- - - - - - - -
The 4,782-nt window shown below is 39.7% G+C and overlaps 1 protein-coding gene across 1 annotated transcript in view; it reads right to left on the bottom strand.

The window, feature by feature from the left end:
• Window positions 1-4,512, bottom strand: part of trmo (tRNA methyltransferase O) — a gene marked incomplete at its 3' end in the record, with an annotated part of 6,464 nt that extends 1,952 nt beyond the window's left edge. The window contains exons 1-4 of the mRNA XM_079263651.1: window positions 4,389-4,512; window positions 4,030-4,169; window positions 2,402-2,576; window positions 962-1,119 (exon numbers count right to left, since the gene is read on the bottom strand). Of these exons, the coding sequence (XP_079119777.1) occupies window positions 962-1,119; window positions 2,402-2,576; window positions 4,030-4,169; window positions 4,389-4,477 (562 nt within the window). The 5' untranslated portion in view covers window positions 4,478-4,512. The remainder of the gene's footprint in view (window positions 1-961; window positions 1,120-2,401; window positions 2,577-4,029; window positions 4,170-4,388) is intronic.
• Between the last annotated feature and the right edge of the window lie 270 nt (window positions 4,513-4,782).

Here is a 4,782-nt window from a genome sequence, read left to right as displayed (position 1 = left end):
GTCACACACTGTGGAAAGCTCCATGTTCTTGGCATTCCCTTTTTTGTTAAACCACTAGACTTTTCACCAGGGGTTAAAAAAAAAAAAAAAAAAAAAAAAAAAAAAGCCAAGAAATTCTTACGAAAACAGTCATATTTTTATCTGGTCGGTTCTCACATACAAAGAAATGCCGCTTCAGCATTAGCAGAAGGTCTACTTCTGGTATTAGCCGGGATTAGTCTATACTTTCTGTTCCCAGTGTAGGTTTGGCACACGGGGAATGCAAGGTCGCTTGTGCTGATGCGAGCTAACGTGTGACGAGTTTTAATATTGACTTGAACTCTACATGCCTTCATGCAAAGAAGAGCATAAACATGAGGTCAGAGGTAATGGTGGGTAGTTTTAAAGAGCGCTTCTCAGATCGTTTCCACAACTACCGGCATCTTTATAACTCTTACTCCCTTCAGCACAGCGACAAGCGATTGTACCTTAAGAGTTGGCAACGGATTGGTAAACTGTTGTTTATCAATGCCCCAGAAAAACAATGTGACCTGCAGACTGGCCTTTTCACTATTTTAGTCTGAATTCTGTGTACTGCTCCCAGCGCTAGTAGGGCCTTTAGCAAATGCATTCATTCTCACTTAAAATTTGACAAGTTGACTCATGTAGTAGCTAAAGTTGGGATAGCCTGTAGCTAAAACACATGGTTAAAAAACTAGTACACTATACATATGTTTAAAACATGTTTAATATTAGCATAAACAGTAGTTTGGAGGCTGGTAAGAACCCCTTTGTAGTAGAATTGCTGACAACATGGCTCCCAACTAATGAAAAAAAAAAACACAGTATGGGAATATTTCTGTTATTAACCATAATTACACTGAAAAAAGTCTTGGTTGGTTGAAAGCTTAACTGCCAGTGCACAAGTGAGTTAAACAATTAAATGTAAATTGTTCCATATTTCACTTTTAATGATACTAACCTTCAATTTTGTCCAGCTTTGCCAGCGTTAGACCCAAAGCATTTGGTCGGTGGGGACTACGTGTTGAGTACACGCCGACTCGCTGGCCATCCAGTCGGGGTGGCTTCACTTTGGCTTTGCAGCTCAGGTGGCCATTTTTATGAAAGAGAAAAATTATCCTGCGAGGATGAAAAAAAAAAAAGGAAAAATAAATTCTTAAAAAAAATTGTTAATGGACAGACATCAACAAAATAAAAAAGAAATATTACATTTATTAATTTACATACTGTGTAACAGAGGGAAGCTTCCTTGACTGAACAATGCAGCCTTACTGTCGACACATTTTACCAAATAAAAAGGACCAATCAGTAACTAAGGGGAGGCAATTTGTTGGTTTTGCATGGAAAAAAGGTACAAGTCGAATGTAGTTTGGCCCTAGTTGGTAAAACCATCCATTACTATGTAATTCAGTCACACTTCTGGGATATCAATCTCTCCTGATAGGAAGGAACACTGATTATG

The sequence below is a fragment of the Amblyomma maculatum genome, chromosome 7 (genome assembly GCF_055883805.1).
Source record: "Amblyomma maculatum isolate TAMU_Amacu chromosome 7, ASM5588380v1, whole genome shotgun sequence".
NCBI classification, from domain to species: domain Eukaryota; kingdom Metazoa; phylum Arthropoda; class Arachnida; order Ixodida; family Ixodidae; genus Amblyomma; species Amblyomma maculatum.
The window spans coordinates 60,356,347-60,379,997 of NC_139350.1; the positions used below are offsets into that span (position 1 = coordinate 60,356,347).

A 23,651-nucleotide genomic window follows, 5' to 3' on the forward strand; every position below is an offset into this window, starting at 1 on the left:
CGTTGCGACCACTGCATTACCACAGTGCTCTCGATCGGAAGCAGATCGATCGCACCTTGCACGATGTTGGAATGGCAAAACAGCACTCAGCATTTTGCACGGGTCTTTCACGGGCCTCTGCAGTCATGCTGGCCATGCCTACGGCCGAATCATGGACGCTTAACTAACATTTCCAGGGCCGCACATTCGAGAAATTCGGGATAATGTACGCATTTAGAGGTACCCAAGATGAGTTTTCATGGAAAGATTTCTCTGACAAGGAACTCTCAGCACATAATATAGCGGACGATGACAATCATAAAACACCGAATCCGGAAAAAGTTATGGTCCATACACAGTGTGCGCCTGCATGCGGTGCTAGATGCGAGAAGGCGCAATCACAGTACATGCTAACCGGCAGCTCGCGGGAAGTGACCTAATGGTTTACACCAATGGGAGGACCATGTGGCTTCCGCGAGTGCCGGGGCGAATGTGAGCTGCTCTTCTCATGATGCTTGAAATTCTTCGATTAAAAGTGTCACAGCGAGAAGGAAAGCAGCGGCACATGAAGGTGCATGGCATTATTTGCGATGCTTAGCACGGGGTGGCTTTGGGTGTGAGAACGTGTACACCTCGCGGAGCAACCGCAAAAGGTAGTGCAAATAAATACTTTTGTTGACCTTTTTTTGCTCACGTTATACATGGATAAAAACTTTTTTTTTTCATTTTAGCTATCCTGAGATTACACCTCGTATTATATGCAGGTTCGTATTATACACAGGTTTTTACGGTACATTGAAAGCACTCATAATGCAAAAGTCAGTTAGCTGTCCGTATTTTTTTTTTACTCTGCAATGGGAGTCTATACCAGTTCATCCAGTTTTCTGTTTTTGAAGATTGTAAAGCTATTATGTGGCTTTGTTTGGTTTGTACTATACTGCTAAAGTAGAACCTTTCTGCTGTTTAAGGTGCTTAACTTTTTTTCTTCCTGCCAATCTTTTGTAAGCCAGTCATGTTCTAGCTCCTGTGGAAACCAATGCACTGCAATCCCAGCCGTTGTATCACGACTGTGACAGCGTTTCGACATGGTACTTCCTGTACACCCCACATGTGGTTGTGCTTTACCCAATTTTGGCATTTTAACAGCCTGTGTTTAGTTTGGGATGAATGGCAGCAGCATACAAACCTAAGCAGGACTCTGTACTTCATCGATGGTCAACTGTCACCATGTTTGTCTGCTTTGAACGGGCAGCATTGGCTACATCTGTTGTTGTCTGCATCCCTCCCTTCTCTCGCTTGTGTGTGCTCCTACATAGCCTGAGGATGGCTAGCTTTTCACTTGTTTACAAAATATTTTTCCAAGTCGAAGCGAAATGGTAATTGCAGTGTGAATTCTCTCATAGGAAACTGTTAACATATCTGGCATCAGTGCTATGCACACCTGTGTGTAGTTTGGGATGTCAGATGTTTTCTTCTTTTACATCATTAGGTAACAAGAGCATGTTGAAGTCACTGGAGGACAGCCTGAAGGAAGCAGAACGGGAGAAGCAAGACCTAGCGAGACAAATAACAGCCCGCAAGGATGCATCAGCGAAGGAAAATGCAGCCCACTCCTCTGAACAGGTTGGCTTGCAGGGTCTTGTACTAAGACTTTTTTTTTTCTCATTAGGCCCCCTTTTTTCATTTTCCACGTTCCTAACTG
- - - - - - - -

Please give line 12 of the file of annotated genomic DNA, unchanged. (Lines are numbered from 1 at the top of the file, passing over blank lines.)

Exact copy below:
CGTTGCGACCACTGCATTACCACAGTGCTCTCGATCGGAAGCAGATCGATCGCACCTTGCACGATGTTGGAATGGCAAAACAGCACTCAGCATTTTGCACGGGTCTTTCACGGGCCTCTGCAGTCATGCTGGCCATGCCTACGGCCGAATCATGGACGCTTAACTAACATTTCCAGGGCCGCACATTCGAGAAATTCGGGATAATGTACGCATTTAGAGGTACCCAAGATGAGTTTTCATGGAAAGATTTCTCTGACAAGGAACTCTCAGCACATAATATAGCGGACGATGACAATCATAAAACACCGAATCCGGAAAAAGTTATGGTCCATACACAGTGTGCGCCTGCATGCGGTGCTAGATGCGAGAAGGCGCAATCACAGTACATGCTAACCGGCAGCTCGCGGGAAGTGACCTAATGGTTTACACCAATGGGAGGACCATGTGGCTTCCGCGAGTGCCGGGGCGAATGTGAGCTGCTCTTCTCATGATGCTTGAAATTCTTCGATTAAAAGTGTCACAGCGAGAAGGAAAGCAGCGGCACATGAAGGTGCATGGCATTATTTGCGATGCTTAGCACGGGGTGGCTTTGGGTGTGAGAACGTGTACACCTCGCGGAGCAACCGCAAAAGGTAGTGCAAATAAATACTTTTGTTGACCTTTTTTTGCTCACGTTATACATGGATAAAAACTTTTTTTTTTCATTTTAGCTATCCTGAGATTACACCTCGTATTATATGCAGGTTCGTATTATACACAGGTTTTTACGGTACATTGAAAGCACTCATAATGCAAAAGTCAGTTAGCTGTCCGTATTTTTTTTTTACTCTGCAATGGGAGTCTATACCAGTTCATCCAGTTTTCTGTTTTTGAAGATTGTAAAGCTATTATGTGGCTTTGTTTGGTTTGTACTATACTGCTAAAGTAGAACCTTTCTGCTGTTTAAGGTGCTTAACTTTTTTTCTTCCTGCCAATCTTTTGTAAGCCAGTCATGTTCTAGCTCCTGTGGAAACCAATGCACTGCAATCCCAGCCGTTGTATCACGACTGTGACAGCGTTTCGACATGGTACTTCCTGTACACCCCACATGTGGTTGTGCTTTACCCAATTTTGGCATTTTAACAGCCTGTGTTTAGTTTGGGATGAATGGCAGCAGCATACAAACCTAAGCAGGACTCTGTACTTCATCGATGGTCAACTGTCACCATGTTTGTCTGCTTTGAACGGGCAGCATTGGCTACATCTGTTGTTGTCTGCATCCCTCCCTTCTCTCGCTTGTGTGTGCTCCTACATAGCCTGAGGATGGCTAGCTTTTCACTTGTTTACAAAATATTTTTCCAAGTCGAAGCGAAATGGTAATTGCAGTGTGAATTCTCTCATAGGAAACTGTTAACATATCTGGCATCAGTGCTATGCACACCTGTGTGTAGTTTGGGATGTCAGATGTTTTCTTCTTTTACATCATTAGGTAACAAGAGCATGTTGAAGTCACTGGAGGACAGCCTGAAGGAAGCAGAACGGGAGAAGCAAGACCTAGCGAGACAAATAACAGCCCGCAAGGATGCATCAGCGAAGGAAAATGCAGCCCACTCCTCTGAACAGGTTGGCTTGCAGGGTCTTGTACTAAGACTTTTTTTTTTCTCATTAGGCCCCCTTTTTTCATTTTCCACGTTCCTAACTG